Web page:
Dr. Karen Mary Davalos is Chair and professor of Chicana/o Studies at Loyola Marymount University in Los Angeles. Her book, Yolanda M. López, (UCLA CSRC Press with distribution by University of Minnesota Press, 2008), brings together her research and teaching interests in Chicana feminist scholarship, spirituality, art, exhibition practices, and oral history. It has received two honorable mentions. Between 2003 and 2009, she was the lead coeditor of Chicana/Latina Studies: The Journal of Mujeres Activas en Letras y Cambio Social, the only interdisciplinary, flagship, peer-review journal of a Latina/o professional organization. Currently, she is working on Chicana/o Art: Improbable Subjects and Political Gestures, a book that is informed by life history interviews with seventeen Latino artists and a decade of ethnographic research in southern California. (email)
Dr. Rodriguez y Gibson is Assistant Professor of Chicana/o Studies teaching courses on Chicana/o literature, Cultural Studies, and feminist theory. Among her reviews and essays she has written on the work of Lorna Dee Cervantes, Elizabeth Martinez, Carmen Tafolla, Naomi Quiñonez, Josefina Lopez, Joy Harjo, and Helena Maria Viramontes. She is the editor of Lorna Dee Cervantes: A Critical Anthology (forthcoming Wings Press, 2011) and has contributed to various reference works, including the Oxford Encyclopedia of Latino and Latina History in the U.S. and the Encyclopedia of Ethnic American Literatures published by Greenwood Press. Since 2007 she has served as President of the Latina/o Literature and Culture Society of the American Literature Association. Current projects include A Poetics of Loss: Chicana and American Indian Women’s Poetry, Art, and the Imagination of History, and she is co-authoring, with Tanya Gonzalez, a book-length project on Ugly Betty. (email)
Dr. Fernando Guerra, Professor, Political Science and Chicana/o Studies, directs the Center for the Study of Los Angeles on campus and teaches courses in Latino politics. Dr Guerra has served as Chairman of the Chicana/o Studies Department, Director of the American Cultures program, and Director of the Summer in Mexico program. He has been on the faculty at Loyola Marymount University since 1984.
Dr. Guerra earned his Ph.D. and M.A. in Political Science from the University of Michigan. He earned his B.A. in International Relations, with a University Certificate in Latin American Studies, from the University of Southern California in 1980. He has written numerous scholarly articles and has also contributed to popular publications. His area of scholarly work is in state and local governance and urban and ethnic politics. He is currently working on a book on the political empowerment of Latinos in California. (email)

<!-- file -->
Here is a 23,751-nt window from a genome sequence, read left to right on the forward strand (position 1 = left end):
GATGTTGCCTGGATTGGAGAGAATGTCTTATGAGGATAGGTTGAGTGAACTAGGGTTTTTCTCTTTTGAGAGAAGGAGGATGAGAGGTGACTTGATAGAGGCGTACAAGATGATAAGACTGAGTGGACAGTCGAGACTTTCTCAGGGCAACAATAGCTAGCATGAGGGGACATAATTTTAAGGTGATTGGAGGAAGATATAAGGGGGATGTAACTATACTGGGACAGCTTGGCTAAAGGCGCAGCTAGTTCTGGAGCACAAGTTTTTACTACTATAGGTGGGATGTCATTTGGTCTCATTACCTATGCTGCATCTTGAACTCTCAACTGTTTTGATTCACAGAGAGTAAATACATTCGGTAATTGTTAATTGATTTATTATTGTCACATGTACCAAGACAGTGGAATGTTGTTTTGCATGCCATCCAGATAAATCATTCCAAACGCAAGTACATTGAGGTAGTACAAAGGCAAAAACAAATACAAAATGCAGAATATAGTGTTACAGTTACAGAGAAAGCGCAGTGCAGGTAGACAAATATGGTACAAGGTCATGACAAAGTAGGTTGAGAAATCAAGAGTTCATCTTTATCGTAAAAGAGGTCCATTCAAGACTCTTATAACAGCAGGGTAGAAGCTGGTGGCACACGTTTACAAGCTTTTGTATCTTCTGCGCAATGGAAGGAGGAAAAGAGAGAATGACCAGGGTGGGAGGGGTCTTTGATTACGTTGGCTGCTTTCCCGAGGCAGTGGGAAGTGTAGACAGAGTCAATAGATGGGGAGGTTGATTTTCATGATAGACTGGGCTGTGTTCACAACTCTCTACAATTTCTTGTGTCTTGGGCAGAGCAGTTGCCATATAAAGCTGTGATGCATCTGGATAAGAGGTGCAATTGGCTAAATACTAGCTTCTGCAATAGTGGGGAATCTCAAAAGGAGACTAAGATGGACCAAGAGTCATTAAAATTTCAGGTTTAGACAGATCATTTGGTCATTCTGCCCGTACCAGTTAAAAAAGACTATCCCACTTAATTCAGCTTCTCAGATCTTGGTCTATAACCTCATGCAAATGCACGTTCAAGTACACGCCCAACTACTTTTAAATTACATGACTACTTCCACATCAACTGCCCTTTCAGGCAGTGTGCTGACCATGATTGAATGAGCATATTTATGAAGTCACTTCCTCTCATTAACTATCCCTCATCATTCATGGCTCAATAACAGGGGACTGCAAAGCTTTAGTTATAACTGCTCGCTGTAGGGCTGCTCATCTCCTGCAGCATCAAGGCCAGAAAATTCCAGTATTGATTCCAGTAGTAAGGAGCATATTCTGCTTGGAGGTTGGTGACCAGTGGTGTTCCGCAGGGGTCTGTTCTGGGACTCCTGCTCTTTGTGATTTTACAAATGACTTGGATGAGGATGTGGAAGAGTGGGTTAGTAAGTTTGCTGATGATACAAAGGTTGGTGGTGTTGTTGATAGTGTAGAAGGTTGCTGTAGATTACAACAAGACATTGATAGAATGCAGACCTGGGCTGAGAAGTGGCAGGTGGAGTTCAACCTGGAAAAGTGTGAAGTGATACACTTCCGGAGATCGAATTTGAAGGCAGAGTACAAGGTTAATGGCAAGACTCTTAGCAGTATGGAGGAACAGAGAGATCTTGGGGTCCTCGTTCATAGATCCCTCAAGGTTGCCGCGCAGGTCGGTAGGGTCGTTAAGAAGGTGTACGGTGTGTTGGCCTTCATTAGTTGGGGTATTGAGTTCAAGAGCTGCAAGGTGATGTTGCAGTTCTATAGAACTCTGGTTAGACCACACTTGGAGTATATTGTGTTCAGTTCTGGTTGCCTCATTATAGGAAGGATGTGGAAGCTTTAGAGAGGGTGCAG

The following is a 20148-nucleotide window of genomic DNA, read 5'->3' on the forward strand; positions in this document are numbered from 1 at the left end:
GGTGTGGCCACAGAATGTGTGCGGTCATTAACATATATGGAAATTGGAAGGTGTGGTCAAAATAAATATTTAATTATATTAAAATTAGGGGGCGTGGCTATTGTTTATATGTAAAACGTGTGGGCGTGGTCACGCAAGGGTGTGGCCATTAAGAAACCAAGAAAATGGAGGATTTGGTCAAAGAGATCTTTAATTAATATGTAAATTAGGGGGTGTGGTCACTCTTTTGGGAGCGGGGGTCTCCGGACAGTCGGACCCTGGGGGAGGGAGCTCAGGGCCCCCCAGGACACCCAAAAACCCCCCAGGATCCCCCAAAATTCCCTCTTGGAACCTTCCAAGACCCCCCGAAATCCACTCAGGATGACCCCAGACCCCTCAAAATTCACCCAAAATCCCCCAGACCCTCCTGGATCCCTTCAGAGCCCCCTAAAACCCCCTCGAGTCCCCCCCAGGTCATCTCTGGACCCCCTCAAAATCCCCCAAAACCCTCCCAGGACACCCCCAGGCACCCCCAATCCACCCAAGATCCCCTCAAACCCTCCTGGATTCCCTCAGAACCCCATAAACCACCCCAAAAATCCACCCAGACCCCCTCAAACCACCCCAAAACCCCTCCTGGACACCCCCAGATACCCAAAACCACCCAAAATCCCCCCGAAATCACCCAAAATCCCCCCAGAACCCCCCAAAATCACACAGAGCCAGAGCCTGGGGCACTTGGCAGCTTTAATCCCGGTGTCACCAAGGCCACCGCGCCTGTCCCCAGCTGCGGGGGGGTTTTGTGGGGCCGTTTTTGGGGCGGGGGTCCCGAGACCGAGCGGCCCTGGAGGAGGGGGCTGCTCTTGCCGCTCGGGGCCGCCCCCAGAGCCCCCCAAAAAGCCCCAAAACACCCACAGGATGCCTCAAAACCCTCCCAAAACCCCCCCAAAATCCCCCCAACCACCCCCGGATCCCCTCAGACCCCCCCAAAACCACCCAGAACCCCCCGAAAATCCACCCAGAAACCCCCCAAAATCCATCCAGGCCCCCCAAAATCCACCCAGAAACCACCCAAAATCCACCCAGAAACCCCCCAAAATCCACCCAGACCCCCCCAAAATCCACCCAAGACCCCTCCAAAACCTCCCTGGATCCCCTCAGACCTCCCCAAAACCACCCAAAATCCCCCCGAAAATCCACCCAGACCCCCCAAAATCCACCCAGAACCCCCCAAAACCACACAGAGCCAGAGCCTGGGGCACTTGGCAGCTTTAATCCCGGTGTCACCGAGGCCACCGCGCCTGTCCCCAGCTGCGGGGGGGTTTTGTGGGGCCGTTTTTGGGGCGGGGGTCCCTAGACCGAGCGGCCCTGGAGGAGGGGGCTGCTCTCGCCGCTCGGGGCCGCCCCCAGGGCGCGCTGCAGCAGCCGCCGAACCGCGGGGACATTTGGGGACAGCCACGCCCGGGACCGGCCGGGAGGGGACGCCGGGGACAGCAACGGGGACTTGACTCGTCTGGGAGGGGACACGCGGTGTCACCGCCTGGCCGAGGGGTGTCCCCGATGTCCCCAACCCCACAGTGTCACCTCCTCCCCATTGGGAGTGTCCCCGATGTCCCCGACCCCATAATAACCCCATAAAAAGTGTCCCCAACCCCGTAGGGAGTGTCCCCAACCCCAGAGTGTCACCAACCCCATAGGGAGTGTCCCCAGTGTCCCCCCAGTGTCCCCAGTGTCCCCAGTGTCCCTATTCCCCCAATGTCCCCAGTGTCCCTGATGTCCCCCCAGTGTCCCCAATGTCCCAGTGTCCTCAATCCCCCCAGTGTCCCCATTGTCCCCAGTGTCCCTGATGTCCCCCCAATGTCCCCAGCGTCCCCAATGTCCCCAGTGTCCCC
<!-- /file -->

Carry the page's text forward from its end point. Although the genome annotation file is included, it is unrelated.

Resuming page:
Dr. Deena J. González was named an ACE (American Council on Education) Fellow, 2010-11; she was the first Chicana Ph.D. awardee from UC Berkeley’s history department (1985) and is considered a founding authority in Chicana/o history, Borderlands Studies, and U.S. women’s history. Author of the monograph, Refusing the Favor, published by Oxford University Press as well as two major encyclopedia projects in U.S. Latino/a Studies, also with Oxford University Press, she serves currently as series co-editor for the most important Chicana Studies project produced by a major university press, the Chicana Matters Series, University of Texas Press, with fifteen volumes, to date, and four more forthcoming. Over forty of her articles have appeared in anthologies, journals, and several have been offered as reprints. She chaired the Department of Chicana/o Studies at LMU between 2001-2009 during which time average student enrollment in department courses per year increased by 100 students, average majors and minors numbered 25, and over 55% of all graduating majors or minors attended top-tier graduate and professional programs. Having instituted a new curriculum (2003-2008), which included the senior capstone seminar, Professor González has served as a mentor to many students, as well as to several junior faculty colleagues while at LMU. (email)
Dr. Juan Mah y Busch, Associate Professor, Department of English and Affiliate with the Department of Chicana/o Studies, teaches courses in literary criticism, theory, and representation. Dr. Mah y Busch researches and writes about awareness and agency as well as the interplay between them. With training in Meditation and Literary and Cultural Studies, especially their postcolonial, feminist and Marxist strands, his essays and courses explore experience, power and knowledge through critical ethical theory and literature, with careful attention to liveliness of words and wordlessness. He currently writes about the role of aesthetic awareness as well as ways to weave together critical and contemplative pedagogies. (email)
Dr. Zepeda-Millan was born and raised in the East Los Angeles barrio of Boyle Heights. In 2011 Chris became the first Chicano to receive a Ph.D. from the Department of Government at Cornell University. His dissertation won the 2012 national "Best Dissertation Award" from the American Political Science Association's Section on Race, Ethnicity and Politics. Professor Zepeda-Millán’s research interests include Immigration, Race and Ethnicity, and Social Movements. He is currently working on several single- and co-authored research projects, including a book manuscript tentatively titled Dignity’s Revolt: Threat, Identity, and Immigrant Mass Mobilization. The manuscript analyzes the development and dynamics of the historic 2006 nationwide immigrant rights protest-wave and its effects on the national electorate and policy-making process. As a publicly engaged scholar, Dr. Zepeda-Millán has been interviewed by several local, national and international media outlets, and is an occasional contributor to The Huffington Post and The Progressive magazine. (email)